Are Canadian dairy quotas fair to consumers?
Thanks to a decades-old combination of tariffs, quotas and simply price fixing, Canadians pay higher prices for eggs, dairy, and poultry than most other countries.
And according to the OECD - the organization representing the world's developed economies - we pay nearly double the world price for milk, cream and butter, for instance, and two-thirds more than the American price.
The culprit is the quota system, which limits what leaves farms’ gates, thus stifling -- along with large tariffs that block the entry into the country of similar goods -- the natural selection process that governs most businesses.
While the supply management system has worked well for farmers, and does provides both price stability and food safety, consumers are starting to think they've been coming up with the short straw -- which is what critics like Danielle Goldfarb have been saying for years.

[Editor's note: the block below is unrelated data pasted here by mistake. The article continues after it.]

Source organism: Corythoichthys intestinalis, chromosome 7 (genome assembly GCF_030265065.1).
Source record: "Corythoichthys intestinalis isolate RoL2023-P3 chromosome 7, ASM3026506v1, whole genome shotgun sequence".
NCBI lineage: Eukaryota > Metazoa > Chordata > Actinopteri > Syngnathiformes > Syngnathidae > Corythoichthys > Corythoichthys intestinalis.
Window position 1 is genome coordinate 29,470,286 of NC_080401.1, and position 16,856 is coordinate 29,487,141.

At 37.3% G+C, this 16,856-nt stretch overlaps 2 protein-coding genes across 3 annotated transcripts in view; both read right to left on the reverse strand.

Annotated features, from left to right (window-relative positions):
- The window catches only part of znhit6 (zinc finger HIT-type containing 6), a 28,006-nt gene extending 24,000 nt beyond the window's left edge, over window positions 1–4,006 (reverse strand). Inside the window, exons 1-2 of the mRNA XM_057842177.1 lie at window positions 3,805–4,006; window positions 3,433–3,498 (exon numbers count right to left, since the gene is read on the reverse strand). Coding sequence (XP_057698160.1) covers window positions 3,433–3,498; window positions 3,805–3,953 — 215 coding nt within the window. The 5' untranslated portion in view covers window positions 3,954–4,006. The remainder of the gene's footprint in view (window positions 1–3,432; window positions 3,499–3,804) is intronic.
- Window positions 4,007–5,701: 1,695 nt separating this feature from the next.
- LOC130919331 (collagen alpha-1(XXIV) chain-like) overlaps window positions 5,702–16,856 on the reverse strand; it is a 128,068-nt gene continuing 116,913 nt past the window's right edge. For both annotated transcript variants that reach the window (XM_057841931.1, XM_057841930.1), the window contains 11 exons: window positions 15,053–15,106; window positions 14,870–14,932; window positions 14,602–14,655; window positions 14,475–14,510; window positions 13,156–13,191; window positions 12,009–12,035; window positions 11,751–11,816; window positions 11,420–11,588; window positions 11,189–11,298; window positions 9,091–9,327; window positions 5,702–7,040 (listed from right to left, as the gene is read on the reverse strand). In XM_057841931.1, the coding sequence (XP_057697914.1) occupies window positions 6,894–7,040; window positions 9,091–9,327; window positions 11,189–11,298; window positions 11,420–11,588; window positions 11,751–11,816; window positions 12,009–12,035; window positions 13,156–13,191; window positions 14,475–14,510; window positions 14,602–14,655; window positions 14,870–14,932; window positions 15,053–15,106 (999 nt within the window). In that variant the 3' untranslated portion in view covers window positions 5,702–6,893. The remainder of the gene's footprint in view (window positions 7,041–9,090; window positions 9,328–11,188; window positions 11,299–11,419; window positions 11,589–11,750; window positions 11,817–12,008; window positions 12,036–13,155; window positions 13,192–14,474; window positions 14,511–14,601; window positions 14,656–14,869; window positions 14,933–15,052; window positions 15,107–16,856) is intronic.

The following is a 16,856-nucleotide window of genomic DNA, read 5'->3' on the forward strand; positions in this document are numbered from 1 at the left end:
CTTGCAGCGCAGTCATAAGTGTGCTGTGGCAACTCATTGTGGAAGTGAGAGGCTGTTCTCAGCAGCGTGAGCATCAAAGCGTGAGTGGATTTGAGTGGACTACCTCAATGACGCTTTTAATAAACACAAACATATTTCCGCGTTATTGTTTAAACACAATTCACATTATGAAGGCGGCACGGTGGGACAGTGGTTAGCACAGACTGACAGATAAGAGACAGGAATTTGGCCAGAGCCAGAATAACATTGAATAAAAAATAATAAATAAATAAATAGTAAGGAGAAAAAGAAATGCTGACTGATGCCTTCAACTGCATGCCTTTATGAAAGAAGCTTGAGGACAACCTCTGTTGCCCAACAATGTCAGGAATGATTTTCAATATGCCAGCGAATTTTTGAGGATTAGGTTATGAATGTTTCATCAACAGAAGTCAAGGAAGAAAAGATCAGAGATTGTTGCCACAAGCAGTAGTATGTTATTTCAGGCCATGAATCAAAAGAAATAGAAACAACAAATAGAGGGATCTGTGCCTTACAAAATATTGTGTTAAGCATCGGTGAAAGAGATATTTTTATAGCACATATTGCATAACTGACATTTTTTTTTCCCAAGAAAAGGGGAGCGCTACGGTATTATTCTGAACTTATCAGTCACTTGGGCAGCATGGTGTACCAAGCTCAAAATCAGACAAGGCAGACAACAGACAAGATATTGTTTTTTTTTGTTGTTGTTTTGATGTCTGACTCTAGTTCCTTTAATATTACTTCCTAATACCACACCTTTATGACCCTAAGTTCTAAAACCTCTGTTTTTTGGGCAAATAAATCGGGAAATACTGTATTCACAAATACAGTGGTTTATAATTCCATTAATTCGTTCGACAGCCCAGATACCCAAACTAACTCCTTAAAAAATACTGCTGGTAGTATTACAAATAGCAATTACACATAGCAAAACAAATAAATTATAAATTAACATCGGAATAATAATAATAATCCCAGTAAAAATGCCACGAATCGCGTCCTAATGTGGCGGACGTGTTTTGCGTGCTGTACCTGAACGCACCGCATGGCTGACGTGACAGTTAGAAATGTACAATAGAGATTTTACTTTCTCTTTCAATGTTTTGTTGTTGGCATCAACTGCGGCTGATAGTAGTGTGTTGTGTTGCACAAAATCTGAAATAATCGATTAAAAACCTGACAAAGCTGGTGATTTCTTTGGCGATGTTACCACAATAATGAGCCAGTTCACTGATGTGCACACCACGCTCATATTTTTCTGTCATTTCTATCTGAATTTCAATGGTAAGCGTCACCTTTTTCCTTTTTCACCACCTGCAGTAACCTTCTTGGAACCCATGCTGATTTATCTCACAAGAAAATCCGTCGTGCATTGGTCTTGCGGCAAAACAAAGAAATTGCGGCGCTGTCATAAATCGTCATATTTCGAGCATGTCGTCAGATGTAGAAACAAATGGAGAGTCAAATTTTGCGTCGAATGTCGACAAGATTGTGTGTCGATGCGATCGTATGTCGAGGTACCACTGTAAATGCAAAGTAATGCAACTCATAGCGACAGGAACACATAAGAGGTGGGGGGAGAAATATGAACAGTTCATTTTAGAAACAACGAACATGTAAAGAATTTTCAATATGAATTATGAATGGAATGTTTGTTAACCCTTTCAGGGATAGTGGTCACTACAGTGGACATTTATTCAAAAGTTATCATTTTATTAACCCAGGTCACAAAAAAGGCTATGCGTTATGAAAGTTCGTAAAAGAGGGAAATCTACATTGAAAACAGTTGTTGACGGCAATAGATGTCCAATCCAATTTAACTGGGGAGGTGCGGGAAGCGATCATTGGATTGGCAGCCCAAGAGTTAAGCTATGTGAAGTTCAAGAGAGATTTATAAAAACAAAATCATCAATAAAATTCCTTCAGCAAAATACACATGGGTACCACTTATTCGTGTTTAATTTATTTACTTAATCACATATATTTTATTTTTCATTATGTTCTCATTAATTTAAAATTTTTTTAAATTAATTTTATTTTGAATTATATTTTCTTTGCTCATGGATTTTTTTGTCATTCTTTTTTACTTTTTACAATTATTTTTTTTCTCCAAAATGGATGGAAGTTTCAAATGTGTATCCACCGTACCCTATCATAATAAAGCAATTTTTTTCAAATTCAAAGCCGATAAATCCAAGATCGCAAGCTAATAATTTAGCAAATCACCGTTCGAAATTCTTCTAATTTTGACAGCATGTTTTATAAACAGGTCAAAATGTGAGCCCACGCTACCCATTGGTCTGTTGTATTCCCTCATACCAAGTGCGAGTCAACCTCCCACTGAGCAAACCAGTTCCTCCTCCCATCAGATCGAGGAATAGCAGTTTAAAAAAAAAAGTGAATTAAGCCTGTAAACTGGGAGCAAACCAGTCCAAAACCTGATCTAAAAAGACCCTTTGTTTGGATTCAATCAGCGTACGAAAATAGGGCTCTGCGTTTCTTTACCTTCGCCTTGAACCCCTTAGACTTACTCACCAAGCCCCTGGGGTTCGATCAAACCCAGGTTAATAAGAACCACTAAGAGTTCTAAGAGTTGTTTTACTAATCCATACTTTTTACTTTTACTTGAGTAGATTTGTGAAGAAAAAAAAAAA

The subsidy amounts to a transfer to dairy producers of $72 per Canadian per year, that report says.
So the real winners from supply management are the dairy farmers -- about half of whom live in Quebec -- that received the initial quotas years ago. Click here for a good overview of a complex subject.
So how can we reduce dairy prices without ruining present-day dairy farmers who bought their quotas in good faith? One option -- as described in this CD Howe proposal -- would be to gradualy increase the number of quotas, so that they gradually lose their value and can be subsequently abolished.
Are dairy quotas fair to cumsumers? Would you support leglislation thast would open our border in this area/?
By Gordon Powers, MSN Money